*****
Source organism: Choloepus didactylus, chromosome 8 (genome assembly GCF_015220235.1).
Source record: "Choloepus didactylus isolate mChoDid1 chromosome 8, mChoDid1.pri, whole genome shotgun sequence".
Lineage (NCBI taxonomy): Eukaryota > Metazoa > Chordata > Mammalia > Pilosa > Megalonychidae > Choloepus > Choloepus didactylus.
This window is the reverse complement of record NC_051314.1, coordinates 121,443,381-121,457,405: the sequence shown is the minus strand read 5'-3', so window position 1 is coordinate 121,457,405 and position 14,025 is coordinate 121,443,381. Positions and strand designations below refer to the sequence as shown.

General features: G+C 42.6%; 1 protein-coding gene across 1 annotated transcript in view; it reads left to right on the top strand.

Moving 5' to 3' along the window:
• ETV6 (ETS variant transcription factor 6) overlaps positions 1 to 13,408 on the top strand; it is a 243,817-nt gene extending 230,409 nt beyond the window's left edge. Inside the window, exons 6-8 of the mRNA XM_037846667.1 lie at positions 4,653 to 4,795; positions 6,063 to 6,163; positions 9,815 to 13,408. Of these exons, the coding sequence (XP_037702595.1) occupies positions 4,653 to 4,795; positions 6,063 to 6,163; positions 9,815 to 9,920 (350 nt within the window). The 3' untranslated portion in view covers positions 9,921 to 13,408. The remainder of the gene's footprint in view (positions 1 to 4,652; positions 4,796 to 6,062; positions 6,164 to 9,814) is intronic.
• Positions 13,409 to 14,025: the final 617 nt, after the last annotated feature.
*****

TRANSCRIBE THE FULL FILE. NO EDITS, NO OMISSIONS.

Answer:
Source organism: Choloepus didactylus, chromosome 8 (genome assembly GCF_015220235.1).
Source record: "Choloepus didactylus isolate mChoDid1 chromosome 8, mChoDid1.pri, whole genome shotgun sequence".
Lineage (NCBI taxonomy): Eukaryota > Metazoa > Chordata > Mammalia > Pilosa > Megalonychidae > Choloepus > Choloepus didactylus.
This window is the reverse complement of record NC_051314.1, coordinates 121,443,381-121,457,405: the sequence shown is the minus strand read 5'-3', so window position 1 is coordinate 121,457,405 and position 14,025 is coordinate 121,443,381. Positions and strand designations below refer to the sequence as shown.

General features: G+C 42.6%; 1 protein-coding gene across 1 annotated transcript in view; it reads left to right on the top strand.

Moving 5' to 3' along the window:
• ETV6 (ETS variant transcription factor 6) overlaps positions 1 to 13,408 on the top strand; it is a 243,817-nt gene extending 230,409 nt beyond the window's left edge. Inside the window, exons 6-8 of the mRNA XM_037846667.1 lie at positions 4,653 to 4,795; positions 6,063 to 6,163; positions 9,815 to 13,408. Of these exons, the coding sequence (XP_037702595.1) occupies positions 4,653 to 4,795; positions 6,063 to 6,163; positions 9,815 to 9,920 (350 nt within the window). The 3' untranslated portion in view covers positions 9,921 to 13,408. The remainder of the gene's footprint in view (positions 1 to 4,652; positions 4,796 to 6,062; positions 6,164 to 9,814) is intronic.
• Positions 13,409 to 14,025: the final 617 nt, after the last annotated feature.